- Basketball players are at risk for ankle sprains, knee ACL injury, and general lower extremity injury
- Using lace-up ankle braces and/or performing balance training can reduce the risk of ankle sprains and general lower extremity injury
- Unfortunately, there is no currently proven training method that reduces the risk of ACL injury in basketball players
- Basketball players should strongly consider using lace-up ankle braces for practices and games, and consider balance training programs too
I wrote recently on the effectiveness of the FIFA 11+ program to reduce the incidence of a wide variety of lower extremity injuries in soccer, including ACL tears. That program works for soccer players, coaches should require it.
Does an equivalent program exist to reduce injuries in basketball players? Possible strategies that have been used for basketball players include ankle bracing, ankle taping, balance training, and jump/landing training.
A recent pooled analysis of published studies shows that the results for lowering injury rates in general lower extremity injuries and ankle sprains is very good, but unfortunately the training programs have not shown a reduction in ACL injuries.
Basketball movements place unique demands on the player, including a much higher percentage of vertical movements than soccer players, and higher percentages of lateral movements compared to volleyball. Balance, strength, or neuromuscular education programs would need to account for the specific movements required in basketball. It’s possible that the current ACL training programs for basketball do not fully train the athlete for these movements, future programs might show better results with modifications. It’s also possible that the current studies simply did not study enough athletes to show a statistical difference.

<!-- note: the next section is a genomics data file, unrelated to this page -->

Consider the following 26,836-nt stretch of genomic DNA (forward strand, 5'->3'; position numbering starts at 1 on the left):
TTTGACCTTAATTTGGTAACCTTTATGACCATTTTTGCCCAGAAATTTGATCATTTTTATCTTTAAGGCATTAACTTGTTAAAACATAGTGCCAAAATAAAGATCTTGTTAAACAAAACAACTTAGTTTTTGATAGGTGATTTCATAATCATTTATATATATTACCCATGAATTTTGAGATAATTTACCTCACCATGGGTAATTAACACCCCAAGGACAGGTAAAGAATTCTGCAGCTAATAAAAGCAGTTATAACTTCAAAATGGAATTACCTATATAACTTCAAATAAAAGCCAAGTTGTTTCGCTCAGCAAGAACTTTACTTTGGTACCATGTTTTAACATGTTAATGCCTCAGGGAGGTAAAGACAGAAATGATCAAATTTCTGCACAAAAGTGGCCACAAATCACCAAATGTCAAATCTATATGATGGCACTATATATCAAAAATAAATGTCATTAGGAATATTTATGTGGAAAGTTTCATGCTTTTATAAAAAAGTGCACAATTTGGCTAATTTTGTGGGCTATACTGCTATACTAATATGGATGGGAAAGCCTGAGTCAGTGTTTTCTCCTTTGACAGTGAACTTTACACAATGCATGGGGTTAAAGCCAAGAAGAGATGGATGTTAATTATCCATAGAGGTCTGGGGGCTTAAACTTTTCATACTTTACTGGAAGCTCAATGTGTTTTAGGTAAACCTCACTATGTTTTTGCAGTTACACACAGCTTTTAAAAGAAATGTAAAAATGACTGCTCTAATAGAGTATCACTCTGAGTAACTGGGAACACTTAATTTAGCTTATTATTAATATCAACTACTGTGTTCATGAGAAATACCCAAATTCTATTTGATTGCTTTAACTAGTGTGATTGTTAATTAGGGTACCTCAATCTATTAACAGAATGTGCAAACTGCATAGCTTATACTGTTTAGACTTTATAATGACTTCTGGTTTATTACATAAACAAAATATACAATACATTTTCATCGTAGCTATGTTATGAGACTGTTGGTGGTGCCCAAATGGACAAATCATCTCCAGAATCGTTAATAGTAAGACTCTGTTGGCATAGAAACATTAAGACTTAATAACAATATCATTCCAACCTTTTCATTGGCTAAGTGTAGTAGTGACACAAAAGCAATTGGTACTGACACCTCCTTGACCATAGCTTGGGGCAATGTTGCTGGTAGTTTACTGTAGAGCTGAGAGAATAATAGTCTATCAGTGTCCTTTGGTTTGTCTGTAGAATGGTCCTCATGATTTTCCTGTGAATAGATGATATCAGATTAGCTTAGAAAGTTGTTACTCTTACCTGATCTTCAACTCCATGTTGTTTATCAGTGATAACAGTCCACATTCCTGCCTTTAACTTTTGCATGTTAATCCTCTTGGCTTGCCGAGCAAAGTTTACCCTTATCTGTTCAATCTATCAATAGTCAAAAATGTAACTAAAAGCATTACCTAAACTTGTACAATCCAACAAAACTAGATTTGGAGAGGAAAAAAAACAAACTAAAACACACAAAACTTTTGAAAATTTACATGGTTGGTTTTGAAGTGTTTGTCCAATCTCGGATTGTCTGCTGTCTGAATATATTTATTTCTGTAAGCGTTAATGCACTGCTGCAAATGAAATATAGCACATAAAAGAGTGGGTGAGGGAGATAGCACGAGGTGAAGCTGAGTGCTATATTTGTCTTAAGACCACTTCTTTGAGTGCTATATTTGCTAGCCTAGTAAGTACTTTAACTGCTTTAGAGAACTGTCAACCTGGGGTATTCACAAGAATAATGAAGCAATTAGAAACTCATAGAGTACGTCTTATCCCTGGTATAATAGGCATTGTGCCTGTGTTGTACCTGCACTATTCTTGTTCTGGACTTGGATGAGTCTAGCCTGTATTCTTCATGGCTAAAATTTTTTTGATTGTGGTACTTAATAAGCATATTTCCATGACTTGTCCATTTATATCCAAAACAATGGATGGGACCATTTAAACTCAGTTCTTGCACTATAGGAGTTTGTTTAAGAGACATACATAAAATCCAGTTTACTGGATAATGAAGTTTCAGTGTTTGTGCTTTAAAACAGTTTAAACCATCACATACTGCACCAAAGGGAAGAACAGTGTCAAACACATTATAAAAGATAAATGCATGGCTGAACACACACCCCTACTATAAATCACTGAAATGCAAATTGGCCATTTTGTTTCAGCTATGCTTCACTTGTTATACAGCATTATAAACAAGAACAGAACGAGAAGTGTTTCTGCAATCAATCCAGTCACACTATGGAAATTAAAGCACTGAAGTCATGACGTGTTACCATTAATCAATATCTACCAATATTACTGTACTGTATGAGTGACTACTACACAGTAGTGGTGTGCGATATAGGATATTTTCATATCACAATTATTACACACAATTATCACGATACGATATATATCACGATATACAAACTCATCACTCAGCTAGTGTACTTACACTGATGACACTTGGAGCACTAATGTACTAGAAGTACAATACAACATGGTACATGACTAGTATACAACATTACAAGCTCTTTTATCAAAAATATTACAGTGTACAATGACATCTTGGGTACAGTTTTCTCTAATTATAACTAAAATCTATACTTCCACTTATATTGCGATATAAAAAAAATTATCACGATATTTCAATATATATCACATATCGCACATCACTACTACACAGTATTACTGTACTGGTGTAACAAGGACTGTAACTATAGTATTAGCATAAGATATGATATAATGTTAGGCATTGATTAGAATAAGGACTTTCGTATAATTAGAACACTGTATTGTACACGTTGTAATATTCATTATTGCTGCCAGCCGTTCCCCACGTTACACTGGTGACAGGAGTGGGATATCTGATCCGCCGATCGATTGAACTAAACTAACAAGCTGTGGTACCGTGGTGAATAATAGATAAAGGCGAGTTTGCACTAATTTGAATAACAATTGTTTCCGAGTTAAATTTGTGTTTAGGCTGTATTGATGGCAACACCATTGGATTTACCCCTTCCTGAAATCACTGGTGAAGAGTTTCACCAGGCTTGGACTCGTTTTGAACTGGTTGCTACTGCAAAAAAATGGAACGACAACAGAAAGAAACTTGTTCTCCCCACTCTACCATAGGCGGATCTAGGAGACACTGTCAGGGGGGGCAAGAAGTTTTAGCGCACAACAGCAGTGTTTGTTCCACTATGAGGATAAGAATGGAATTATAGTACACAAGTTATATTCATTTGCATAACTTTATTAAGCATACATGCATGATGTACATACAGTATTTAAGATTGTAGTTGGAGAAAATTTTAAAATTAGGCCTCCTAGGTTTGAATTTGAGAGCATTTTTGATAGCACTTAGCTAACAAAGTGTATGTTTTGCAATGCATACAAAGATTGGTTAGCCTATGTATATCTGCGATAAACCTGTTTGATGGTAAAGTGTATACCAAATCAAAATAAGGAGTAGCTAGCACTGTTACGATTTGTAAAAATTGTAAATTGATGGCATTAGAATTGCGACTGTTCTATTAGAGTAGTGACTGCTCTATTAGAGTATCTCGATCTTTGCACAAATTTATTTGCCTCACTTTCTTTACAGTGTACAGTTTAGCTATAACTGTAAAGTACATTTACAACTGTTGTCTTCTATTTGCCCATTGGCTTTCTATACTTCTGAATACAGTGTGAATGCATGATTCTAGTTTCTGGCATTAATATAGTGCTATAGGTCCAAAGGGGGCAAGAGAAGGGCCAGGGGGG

Ankle sprain reduction: braces and balance training work
Several well-designed studies have shown the effectiveness of lace-up ankle braces in reducing incidence of ankle sprains. The effect is particularly strong for an athlete who has had prior sprains, in reducing the chance for yet another sprain. Other studies have shown that using an ankle brace does not “weaken” the ankle. With this in mind, the easiest intervention for a basketball player would be to use a lace up ankle brace for practices and games. If you do happen to get a sprain with a brace on, my feeling is that the sprain is less severe than it would be without a brace.
Other strategies involve balance training. These programs typically involve training a few times per week for 8 to 12 weeks and have also shown effectiveness in reducing the incidence of ankle sprains. The programs have only one drawback: they are only effective if you actually do the training! Some coaches may not want to devote time to the training, and compliance amongst young athletes can be low.
Your best strategy then is to use a lace up ankle brace for sure, and also utilize the balance training programs if possible. It appears that these strategies will certainly lower your risk of ankle sprains, and it doesn’t appear that there are any negative effects from either strategy. We still need good training programs to reduce ACL injury risk though. I have a feeling we are close on that front and need some larger studies to prove effectiveness.
Until then, lace up your ankle brace and have a good season!